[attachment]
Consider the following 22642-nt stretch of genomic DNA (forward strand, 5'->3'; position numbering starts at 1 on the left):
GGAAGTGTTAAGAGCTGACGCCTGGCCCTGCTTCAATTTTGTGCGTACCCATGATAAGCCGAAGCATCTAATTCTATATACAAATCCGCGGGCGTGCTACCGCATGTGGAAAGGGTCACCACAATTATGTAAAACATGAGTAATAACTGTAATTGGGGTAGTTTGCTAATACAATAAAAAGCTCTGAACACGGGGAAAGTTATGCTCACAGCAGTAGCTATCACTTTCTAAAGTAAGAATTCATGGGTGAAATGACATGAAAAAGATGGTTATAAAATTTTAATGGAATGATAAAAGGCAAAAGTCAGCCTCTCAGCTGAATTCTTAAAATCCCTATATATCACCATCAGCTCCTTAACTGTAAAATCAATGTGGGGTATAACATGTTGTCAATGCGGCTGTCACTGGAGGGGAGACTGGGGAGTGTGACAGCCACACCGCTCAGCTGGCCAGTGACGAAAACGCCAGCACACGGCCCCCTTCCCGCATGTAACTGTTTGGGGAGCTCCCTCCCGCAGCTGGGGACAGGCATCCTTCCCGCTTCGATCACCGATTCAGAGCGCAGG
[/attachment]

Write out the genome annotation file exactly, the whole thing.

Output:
Consider the following 22642-nt stretch of genomic DNA (forward strand, 5'->3'; position numbering starts at 1 on the left):
GGAAGTGTTAAGAGCTGACGCCTGGCCCTGCTTCAATTTTGTGCGTACCCATGATAAGCCGAAGCATCTAATTCTATATACAAATCCGCGGGCGTGCTACCGCATGTGGAAAGGGTCACCACAATTATGTAAAACATGAGTAATAACTGTAATTGGGGTAGTTTGCTAATACAATAAAAAGCTCTGAACACGGGGAAAGTTATGCTCACAGCAGTAGCTATCACTTTCTAAAGTAAGAATTCATGGGTGAAATGACATGAAAAAGATGGTTATAAAATTTTAATGGAATGATAAAAGGCAAAAGTCAGCCTCTCAGCTGAATTCTTAAAATCCCTATATATCACCATCAGCTCCTTAACTGTAAAATCAATGTGGGGTATAACATGTTGTCAATGCGGCTGTCACTGGAGGGGAGACTGGGGAGTGTGACAGCCACACCGCTCAGCTGGCCAGTGACGAAAACGCCAGCACACGGCCCCCTTCCCGCATGTAACTGTTTGGGGAGCTCCCTCCCGCAGCTGGGGACAGGCATCCTTCCCGCTTCGATCACCGATTCAGAGCGCAGG